There were three men who, in the course of a philosophical discussion, agreed on this: "Who is able to be with others without being with others, be for others without being for others? Who is able to climb the skies, roam the mists, and dance in the infinite, living forgetful of each other without end?" (Zhuangzi 6; Lundberg?) At this, they smiled at each other and became fast friends.
Lundberg ("A Meditation on Friendship"; Wandering at Ease in the Zhuangzi) begins his essay with this passage and I have gotten no further. One is struck with how what might seem on the surface to be a negation of friendship becomes the bedrock for the deepest of friendships. How can this be?
Forgetfulness of others is a much suggested theme in Chapter 6 of the Zhuangzi. One anecdote that I have often mentioned is that in which a species of fish, when in distress for lack of water, will spit on each other and yet, as soon as water is restored, quickly forget each other. In another story Zhuangzi has 'Confucius' quote a saying: "[F]ish forget one another in the river and lakes, and human beings forget one another in the arts of the Course [Dao]." (Ziporyn) I say "suggested theme" because it is largely left to the reader to figure out what it means.
I won't pretend to have gotten through to depths of this theme, but I will presume to suggest a possible dimension of it. Above all, I think it has to do with an understanding of and commitment to interdependence without actual dependence. To be able to "be for" someone without actually "being for" them might be mirrored in the political sphere as being, for example, "for Obama" without being unreservedly for everything he does or so partisan that his failure would cause distress. Once again "two roads" suggests itself; we care about the world, but the loss of the world would not distress us in the least. Free from care, we are free to care freely. Friendship, the truest friendship, is not founded on dependence, but on non-dependence. To the extent that we need a friendship, we fail of friendship.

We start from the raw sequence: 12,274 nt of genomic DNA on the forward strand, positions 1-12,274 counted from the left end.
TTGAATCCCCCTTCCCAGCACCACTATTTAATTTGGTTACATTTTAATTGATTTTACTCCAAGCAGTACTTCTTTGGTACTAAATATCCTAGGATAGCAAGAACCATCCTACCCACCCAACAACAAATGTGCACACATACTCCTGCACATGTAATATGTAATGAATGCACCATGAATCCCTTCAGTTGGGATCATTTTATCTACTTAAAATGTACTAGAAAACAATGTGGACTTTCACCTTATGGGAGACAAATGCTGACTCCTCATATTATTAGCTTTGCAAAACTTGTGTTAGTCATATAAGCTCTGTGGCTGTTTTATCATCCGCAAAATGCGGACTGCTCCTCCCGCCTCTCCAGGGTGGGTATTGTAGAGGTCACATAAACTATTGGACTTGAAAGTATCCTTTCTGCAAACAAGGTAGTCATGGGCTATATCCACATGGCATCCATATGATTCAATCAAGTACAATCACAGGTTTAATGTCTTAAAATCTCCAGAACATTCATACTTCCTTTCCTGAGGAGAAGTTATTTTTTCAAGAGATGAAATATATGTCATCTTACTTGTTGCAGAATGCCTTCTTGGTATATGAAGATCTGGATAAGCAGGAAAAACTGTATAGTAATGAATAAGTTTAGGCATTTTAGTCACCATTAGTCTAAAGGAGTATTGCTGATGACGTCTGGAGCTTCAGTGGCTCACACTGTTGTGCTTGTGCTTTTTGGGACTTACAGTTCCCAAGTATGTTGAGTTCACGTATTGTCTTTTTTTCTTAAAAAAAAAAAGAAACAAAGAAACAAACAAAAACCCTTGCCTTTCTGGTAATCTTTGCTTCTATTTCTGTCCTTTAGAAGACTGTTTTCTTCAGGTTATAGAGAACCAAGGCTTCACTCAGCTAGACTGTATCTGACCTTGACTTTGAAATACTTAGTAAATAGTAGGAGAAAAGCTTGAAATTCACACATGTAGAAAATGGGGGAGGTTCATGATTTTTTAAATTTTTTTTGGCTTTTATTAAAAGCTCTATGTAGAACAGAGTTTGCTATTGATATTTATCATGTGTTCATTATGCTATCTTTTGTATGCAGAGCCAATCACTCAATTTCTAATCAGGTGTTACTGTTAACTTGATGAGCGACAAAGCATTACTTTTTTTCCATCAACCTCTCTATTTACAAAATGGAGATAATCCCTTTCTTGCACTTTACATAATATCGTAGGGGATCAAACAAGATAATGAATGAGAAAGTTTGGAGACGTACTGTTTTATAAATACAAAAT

Zhuangzi's vision of freedom is one of absolute non-dependence on anything. Does not the sage require water like everyone else? Yes, but she does not depend on survival and thus, while she responsibly seeks to sustain her life, she does not cling to life. Aware of the mutual interdependence of all things, she thankfully plays her part in that ecological web of life, but her greatest contribution to it is freedom, born of non-dependence, from the fear of that web being broken.
This is a reflection of Zhuangzi's (especially as elucidated by Guo Xiang) understanding of oneness as only and necessarily expressed in the uniqueness of each individual representative of the many. All things are One in being fully what they are, not-One. It is in the fullest realization of their differences that things are most similar. Our efforts "to make all things one" are thus a denial of their oneness.
You can check out Scott's writings on Zhuangzi here.